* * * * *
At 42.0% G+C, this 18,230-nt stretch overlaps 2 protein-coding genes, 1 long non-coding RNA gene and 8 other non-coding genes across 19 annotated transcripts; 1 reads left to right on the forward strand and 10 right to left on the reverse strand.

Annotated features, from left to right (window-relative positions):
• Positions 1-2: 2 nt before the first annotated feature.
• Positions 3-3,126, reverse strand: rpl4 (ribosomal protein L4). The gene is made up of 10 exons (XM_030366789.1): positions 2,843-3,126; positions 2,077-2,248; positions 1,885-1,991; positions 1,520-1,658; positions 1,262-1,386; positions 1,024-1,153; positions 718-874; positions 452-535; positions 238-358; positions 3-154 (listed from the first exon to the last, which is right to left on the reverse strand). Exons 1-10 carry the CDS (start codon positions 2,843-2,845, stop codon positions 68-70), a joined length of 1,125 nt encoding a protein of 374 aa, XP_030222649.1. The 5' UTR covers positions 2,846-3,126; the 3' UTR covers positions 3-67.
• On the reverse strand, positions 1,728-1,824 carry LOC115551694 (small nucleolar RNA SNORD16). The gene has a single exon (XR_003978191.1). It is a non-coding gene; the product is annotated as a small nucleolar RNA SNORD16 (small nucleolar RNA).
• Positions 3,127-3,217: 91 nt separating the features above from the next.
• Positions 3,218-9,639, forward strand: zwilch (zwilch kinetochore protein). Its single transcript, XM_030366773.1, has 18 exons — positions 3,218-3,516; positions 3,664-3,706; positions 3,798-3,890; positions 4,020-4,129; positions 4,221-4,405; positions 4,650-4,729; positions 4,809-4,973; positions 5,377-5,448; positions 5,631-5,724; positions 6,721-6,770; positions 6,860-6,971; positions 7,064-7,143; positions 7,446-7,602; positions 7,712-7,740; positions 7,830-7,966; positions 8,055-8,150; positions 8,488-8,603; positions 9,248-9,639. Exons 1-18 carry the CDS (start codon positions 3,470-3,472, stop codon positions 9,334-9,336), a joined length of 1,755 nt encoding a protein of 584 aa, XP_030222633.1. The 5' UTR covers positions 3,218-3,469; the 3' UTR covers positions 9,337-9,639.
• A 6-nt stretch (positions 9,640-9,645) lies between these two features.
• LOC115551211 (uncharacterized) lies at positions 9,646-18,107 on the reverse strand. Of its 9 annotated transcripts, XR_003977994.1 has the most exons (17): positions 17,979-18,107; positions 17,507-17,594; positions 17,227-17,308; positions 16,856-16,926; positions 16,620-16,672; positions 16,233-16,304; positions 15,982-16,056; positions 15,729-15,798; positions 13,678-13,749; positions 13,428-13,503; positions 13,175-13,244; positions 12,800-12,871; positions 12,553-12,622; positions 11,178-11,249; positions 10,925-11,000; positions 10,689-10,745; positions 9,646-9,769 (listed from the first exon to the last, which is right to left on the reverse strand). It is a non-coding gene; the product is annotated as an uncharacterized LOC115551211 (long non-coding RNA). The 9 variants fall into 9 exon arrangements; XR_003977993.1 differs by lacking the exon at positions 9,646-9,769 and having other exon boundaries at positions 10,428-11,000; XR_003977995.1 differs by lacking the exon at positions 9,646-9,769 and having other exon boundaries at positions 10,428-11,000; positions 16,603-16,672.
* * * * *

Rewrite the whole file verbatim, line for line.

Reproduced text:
At 42.0% G+C, this 18,230-nt stretch overlaps 2 protein-coding genes, 1 long non-coding RNA gene and 8 other non-coding genes across 19 annotated transcripts; 1 reads left to right on the forward strand and 10 right to left on the reverse strand.

Annotated features, from left to right (window-relative positions):
• Positions 1-2: 2 nt before the first annotated feature.
• Positions 3-3,126, reverse strand: rpl4 (ribosomal protein L4). The gene is made up of 10 exons (XM_030366789.1): positions 2,843-3,126; positions 2,077-2,248; positions 1,885-1,991; positions 1,520-1,658; positions 1,262-1,386; positions 1,024-1,153; positions 718-874; positions 452-535; positions 238-358; positions 3-154 (listed from the first exon to the last, which is right to left on the reverse strand). Exons 1-10 carry the CDS (start codon positions 2,843-2,845, stop codon positions 68-70), a joined length of 1,125 nt encoding a protein of 374 aa, XP_030222649.1. The 5' UTR covers positions 2,846-3,126; the 3' UTR covers positions 3-67.
• On the reverse strand, positions 1,728-1,824 carry LOC115551694 (small nucleolar RNA SNORD16). The gene has a single exon (XR_003978191.1). It is a non-coding gene; the product is annotated as a small nucleolar RNA SNORD16 (small nucleolar RNA).
• Positions 3,127-3,217: 91 nt separating the features above from the next.
• Positions 3,218-9,639, forward strand: zwilch (zwilch kinetochore protein). Its single transcript, XM_030366773.1, has 18 exons — positions 3,218-3,516; positions 3,664-3,706; positions 3,798-3,890; positions 4,020-4,129; positions 4,221-4,405; positions 4,650-4,729; positions 4,809-4,973; positions 5,377-5,448; positions 5,631-5,724; positions 6,721-6,770; positions 6,860-6,971; positions 7,064-7,143; positions 7,446-7,602; positions 7,712-7,740; positions 7,830-7,966; positions 8,055-8,150; positions 8,488-8,603; positions 9,248-9,639. Exons 1-18 carry the CDS (start codon positions 3,470-3,472, stop codon positions 9,334-9,336), a joined length of 1,755 nt encoding a protein of 584 aa, XP_030222633.1. The 5' UTR covers positions 3,218-3,469; the 3' UTR covers positions 9,337-9,639.
• A 6-nt stretch (positions 9,640-9,645) lies between these two features.
• LOC115551211 (uncharacterized) lies at positions 9,646-18,107 on the reverse strand. Of its 9 annotated transcripts, XR_003977994.1 has the most exons (17): positions 17,979-18,107; positions 17,507-17,594; positions 17,227-17,308; positions 16,856-16,926; positions 16,620-16,672; positions 16,233-16,304; positions 15,982-16,056; positions 15,729-15,798; positions 13,678-13,749; positions 13,428-13,503; positions 13,175-13,244; positions 12,800-12,871; positions 12,553-12,622; positions 11,178-11,249; positions 10,925-11,000; positions 10,689-10,745; positions 9,646-9,769 (listed from the first exon to the last, which is right to left on the reverse strand). It is a non-coding gene; the product is annotated as an uncharacterized LOC115551211 (long non-coding RNA). The 9 variants fall into 9 exon arrangements; XR_003977993.1 differs by lacking the exon at positions 9,646-9,769 and having other exon boundaries at positions 10,428-11,000; XR_003977995.1 differs by lacking the exon at positions 9,646-9,769 and having other exon boundaries at positions 10,428-11,000; positions 16,603-16,672.